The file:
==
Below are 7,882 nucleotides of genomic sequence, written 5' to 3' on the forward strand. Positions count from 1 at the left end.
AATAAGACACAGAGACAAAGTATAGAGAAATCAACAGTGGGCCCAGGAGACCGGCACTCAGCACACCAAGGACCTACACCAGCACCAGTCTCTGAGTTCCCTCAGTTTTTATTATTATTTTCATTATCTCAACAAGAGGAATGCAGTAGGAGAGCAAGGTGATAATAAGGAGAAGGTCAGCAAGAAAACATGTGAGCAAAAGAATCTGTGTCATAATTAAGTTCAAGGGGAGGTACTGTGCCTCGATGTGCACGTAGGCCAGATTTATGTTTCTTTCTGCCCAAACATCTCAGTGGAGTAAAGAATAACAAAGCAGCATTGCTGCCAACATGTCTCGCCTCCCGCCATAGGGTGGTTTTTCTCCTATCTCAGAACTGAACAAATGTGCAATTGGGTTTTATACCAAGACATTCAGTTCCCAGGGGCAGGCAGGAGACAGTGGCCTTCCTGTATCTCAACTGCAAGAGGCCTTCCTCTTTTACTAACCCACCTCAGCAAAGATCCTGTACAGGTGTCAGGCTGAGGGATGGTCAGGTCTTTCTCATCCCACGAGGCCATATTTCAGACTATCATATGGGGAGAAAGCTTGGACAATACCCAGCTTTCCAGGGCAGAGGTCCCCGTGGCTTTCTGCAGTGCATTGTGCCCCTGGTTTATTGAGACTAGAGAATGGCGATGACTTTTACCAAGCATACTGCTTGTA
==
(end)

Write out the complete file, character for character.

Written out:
Below are 7,882 nucleotides of genomic sequence, written 5' to 3' on the forward strand. Positions count from 1 at the left end.
AATAAGACACAGAGACAAAGTATAGAGAAATCAACAGTGGGCCCAGGAGACCGGCACTCAGCACACCAAGGACCTACACCAGCACCAGTCTCTGAGTTCCCTCAGTTTTTATTATTATTTTCATTATCTCAACAAGAGGAATGCAGTAGGAGAGCAAGGTGATAATAAGGAGAAGGTCAGCAAGAAAACATGTGAGCAAAAGAATCTGTGTCATAATTAAGTTCAAGGGGAGGTACTGTGCCTCGATGTGCACGTAGGCCAGATTTATGTTTCTTTCTGCCCAAACATCTCAGTGGAGTAAAGAATAACAAAGCAGCATTGCTGCCAACATGTCTCGCCTCCCGCCATAGGGTGGTTTTTCTCCTATCTCAGAACTGAACAAATGTGCAATTGGGTTTTATACCAAGACATTCAGTTCCCAGGGGCAGGCAGGAGACAGTGGCCTTCCTGTATCTCAACTGCAAGAGGCCTTCCTCTTTTACTAACCCACCTCAGCAAAGATCCTGTACAGGTGTCAGGCTGAGGGATGGTCAGGTCTTTCTCATCCCACGAGGCCATATTTCAGACTATCATATGGGGAGAAAGCTTGGACAATACCCAGCTTTCCAGGGCAGAGGTCCCCGTGGCTTTCTGCAGTGCATTGTGCCCCTGGTTTATTGAGACTAGAGAATGGCGATGACTTTTACCAAGCATACTGCTTGTA